Afghanistan, Logic, and Corruption.
Juan Cole has the best response to Mullen’s meeting with the Senate Armed Services Committee yesterday:
The tendency to make analogies from Iraq to Afghanistan is disturbing. They are not similar. Iraq is an oil state with substantial resources. It used to have a high literacy rate before US/UN sanctions of the 1990s, and even now probably the rate is 76%– so the troops can most often read and write. In contrast, Afghanistan is dirt poor and the literacy rate of its troops is only 10%.
IRAQ AND AFGHANISTAN ARE NOT THE SAME COUNTRY, THE SAME WAR, OR THE SAME CHALLENGES.
You’d think that would be easier knowledge to retain, but apparently it’s not.
Joseph Kearns Goodwin (son of Doris Kearns Goodwin, a fascinating US Presidential historian) has an op-ed in the NYT today indicating that election fraud is one of many issues Afghanis have with their government’s influence on their lives:
Yet this electoral chicanery pales in comparison to the systemic, day-to-day corruption within the administration of President Hamid Karzai, who has claimed victory in the election. Without a concerted campaign to fight this pervasive venality, all our efforts there, including the sending of additional troops, will be in vain.
This goes hand in hand with Ajmal Samadi’s suggestion of an Afghani Transitional Authority to oversee the management of the country and stem the tide of corruption until the election process itself has been declared accurate and lawful.
In order to lift Afghanistan from its current political crisis and most effectively address the growing accusations of election fraud, the international community should pressure Karzai to transfer power to a transitional administration that would run the government until the election controversy is resolved and a new president is sworn in. [Radio Free Europe; Radio Liberty]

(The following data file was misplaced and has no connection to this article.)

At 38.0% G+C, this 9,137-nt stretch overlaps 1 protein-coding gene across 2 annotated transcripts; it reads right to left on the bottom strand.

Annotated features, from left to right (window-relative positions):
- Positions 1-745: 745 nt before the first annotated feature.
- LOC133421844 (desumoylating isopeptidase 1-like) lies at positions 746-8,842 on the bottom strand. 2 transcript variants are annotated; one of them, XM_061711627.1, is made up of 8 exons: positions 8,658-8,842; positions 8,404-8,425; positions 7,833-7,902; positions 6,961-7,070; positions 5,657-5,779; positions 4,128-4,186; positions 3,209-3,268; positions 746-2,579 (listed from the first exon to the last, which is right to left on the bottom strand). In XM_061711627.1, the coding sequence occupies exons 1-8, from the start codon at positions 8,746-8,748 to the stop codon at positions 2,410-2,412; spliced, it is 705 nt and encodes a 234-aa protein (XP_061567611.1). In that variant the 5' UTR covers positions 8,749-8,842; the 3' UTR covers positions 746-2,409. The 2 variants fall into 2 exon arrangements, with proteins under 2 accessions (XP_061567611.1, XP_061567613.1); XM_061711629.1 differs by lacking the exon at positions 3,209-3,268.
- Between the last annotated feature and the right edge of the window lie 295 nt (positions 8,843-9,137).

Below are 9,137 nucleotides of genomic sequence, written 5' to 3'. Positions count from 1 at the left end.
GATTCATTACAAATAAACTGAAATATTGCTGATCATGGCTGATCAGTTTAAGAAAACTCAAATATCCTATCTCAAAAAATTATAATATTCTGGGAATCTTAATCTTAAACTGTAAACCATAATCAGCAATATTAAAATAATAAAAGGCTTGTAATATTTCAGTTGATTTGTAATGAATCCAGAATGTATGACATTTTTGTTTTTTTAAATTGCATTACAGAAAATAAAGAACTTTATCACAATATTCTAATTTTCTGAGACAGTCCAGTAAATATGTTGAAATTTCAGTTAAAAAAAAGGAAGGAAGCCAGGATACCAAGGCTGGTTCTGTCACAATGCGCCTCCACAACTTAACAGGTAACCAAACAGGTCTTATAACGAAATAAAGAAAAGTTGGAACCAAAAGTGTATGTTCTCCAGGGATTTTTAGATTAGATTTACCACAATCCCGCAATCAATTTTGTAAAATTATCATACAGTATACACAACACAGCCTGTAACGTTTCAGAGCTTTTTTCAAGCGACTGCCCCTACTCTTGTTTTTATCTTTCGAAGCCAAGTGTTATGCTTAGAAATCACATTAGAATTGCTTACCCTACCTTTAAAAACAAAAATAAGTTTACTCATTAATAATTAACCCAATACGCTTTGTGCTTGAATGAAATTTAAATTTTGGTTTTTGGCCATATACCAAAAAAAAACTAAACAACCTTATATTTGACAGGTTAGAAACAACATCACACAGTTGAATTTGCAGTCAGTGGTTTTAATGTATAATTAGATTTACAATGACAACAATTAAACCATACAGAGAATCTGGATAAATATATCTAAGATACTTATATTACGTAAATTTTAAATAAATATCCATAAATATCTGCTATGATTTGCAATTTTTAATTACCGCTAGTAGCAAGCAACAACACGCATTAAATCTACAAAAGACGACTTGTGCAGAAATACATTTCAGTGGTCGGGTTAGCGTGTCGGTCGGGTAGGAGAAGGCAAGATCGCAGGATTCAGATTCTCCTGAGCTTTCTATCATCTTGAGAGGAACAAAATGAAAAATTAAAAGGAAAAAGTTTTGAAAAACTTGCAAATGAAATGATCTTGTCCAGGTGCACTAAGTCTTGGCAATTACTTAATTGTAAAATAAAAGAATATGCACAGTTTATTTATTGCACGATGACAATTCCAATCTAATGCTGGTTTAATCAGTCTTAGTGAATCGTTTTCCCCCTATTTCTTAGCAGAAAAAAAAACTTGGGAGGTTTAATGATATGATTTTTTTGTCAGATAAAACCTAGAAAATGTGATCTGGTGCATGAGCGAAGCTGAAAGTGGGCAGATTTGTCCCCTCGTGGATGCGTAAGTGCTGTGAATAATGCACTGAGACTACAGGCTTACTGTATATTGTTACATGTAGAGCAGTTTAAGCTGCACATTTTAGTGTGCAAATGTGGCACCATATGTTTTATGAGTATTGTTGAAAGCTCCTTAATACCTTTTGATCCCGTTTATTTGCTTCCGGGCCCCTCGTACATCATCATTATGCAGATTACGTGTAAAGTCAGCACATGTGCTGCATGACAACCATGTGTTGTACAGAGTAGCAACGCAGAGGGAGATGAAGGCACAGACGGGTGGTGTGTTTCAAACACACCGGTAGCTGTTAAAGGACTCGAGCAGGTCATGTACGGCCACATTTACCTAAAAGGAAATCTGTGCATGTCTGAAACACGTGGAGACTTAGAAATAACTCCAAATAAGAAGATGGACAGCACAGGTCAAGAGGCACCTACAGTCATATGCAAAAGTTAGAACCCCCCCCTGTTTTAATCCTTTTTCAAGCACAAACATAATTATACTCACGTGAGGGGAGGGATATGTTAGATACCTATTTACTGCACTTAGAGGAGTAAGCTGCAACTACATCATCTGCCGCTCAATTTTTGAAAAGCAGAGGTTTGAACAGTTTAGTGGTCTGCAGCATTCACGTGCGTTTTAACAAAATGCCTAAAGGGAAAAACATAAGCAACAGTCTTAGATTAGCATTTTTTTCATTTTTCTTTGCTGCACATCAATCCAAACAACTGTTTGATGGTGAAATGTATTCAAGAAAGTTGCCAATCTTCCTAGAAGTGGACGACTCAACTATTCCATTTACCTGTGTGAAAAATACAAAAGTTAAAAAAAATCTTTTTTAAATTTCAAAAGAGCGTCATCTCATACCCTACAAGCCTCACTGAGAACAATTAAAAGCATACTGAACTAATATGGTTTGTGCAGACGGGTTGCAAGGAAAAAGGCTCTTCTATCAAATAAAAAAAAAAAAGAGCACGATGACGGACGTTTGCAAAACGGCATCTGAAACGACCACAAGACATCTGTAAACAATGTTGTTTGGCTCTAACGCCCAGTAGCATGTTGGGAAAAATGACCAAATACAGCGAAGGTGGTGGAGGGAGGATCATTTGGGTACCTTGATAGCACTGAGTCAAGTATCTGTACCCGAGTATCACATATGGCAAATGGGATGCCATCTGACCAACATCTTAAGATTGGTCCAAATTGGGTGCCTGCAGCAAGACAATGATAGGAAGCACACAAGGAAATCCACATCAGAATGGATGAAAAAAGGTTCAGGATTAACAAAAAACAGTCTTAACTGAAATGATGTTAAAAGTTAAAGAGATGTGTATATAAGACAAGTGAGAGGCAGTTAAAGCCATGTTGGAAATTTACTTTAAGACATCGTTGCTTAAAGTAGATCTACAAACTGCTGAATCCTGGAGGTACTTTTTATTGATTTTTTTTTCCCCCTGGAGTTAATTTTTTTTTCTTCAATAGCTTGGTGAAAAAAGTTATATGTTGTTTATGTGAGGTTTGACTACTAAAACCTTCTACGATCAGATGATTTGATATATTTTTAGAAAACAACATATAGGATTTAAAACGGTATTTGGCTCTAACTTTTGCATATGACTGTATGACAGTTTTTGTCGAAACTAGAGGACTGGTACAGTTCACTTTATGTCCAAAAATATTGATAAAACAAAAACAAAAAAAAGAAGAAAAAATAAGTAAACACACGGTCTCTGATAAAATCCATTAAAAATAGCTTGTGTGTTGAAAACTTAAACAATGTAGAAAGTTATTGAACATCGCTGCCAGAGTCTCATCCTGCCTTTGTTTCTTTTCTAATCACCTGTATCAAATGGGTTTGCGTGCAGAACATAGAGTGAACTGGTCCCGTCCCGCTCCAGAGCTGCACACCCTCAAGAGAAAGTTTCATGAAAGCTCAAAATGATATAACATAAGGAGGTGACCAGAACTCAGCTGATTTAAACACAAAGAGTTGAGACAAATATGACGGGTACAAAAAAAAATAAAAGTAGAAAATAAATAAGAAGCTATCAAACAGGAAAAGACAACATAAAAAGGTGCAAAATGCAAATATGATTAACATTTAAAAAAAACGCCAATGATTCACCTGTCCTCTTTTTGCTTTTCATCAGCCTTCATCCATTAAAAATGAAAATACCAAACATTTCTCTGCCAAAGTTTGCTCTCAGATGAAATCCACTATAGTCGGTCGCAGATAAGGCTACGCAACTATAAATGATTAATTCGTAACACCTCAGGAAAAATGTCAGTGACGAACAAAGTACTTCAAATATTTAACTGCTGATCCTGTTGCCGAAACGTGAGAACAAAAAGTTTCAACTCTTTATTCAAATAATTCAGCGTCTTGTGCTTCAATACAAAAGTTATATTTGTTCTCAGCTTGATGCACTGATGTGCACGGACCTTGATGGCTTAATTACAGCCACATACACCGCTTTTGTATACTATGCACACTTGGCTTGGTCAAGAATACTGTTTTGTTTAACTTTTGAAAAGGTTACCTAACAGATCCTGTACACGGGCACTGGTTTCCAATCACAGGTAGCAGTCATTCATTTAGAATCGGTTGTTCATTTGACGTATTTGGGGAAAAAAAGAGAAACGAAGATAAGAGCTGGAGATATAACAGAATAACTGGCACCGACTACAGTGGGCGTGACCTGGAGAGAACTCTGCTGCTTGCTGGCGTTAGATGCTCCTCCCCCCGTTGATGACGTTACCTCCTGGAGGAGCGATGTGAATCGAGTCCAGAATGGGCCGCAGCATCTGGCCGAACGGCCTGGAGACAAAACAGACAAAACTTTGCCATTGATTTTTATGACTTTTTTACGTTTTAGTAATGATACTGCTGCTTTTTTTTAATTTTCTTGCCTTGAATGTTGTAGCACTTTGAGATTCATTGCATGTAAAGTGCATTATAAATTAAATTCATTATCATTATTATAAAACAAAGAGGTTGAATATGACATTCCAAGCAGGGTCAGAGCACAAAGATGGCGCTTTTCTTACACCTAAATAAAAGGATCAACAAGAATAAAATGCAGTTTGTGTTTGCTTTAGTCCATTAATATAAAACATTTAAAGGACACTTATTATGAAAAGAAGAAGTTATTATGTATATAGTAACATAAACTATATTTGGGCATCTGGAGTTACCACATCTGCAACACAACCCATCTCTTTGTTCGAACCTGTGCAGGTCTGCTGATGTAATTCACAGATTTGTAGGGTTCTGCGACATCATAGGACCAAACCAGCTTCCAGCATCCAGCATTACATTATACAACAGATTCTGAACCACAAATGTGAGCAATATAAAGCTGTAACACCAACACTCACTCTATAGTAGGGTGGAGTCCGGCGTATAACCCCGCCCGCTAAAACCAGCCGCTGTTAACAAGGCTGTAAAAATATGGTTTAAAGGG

Let’s be honest: the credibility of the Afghani government and in particular its presidential governance is low, to say the least. Given that NATO/ISAF forces are the security backing Karzai needs to maintain his position of power, it does not seem unreasonable that that same international security force could implement a transitional authority to achieve the goals of 1) insuring a fair and accurate election; and 2) working towards eradicating corruption in the civil government itself. But from the rhetoric, it seems that NATO is more inclined to play to the farce of democracy taking place than to deal with the realities of a failed democratic governance itself; implementing such a transitional authority would clearly undermine the image of that government, though one could successfully argue that the calls of fraud has essentially done that already.
I think, though, that such a transitional authority would probably last much longer than it was intended to, while it’s extra-lawfulness could more effectively deal with governmental corruption than an already corrupt President could.
On the heels of this, Joanna Nathan’s article from Af-Pak Channel addressing the idea that bribing tribal leaders to push forward NATO goals is a good one does better to answer Fareed Zakaria’s surprisingly stupid call for exactly that better than I could.
Rented allies are not reliable allies. Simply buying or bribing more commanders of whatever ilk will mean more instability in an environment where entrenched interests in a war economy are already playing the international community — not the other way around. Money is leverage and the populations of both Afghanistan and the U.S. need to be involved in debating how it is spent, rather than grubby backhanders. This must include clearly agreed public standards and measures — and sanctions if they are not met.
Not to mention that there is clearly no way to further corruption by bribing tribal leaders into doing something. Obviously. Yeah.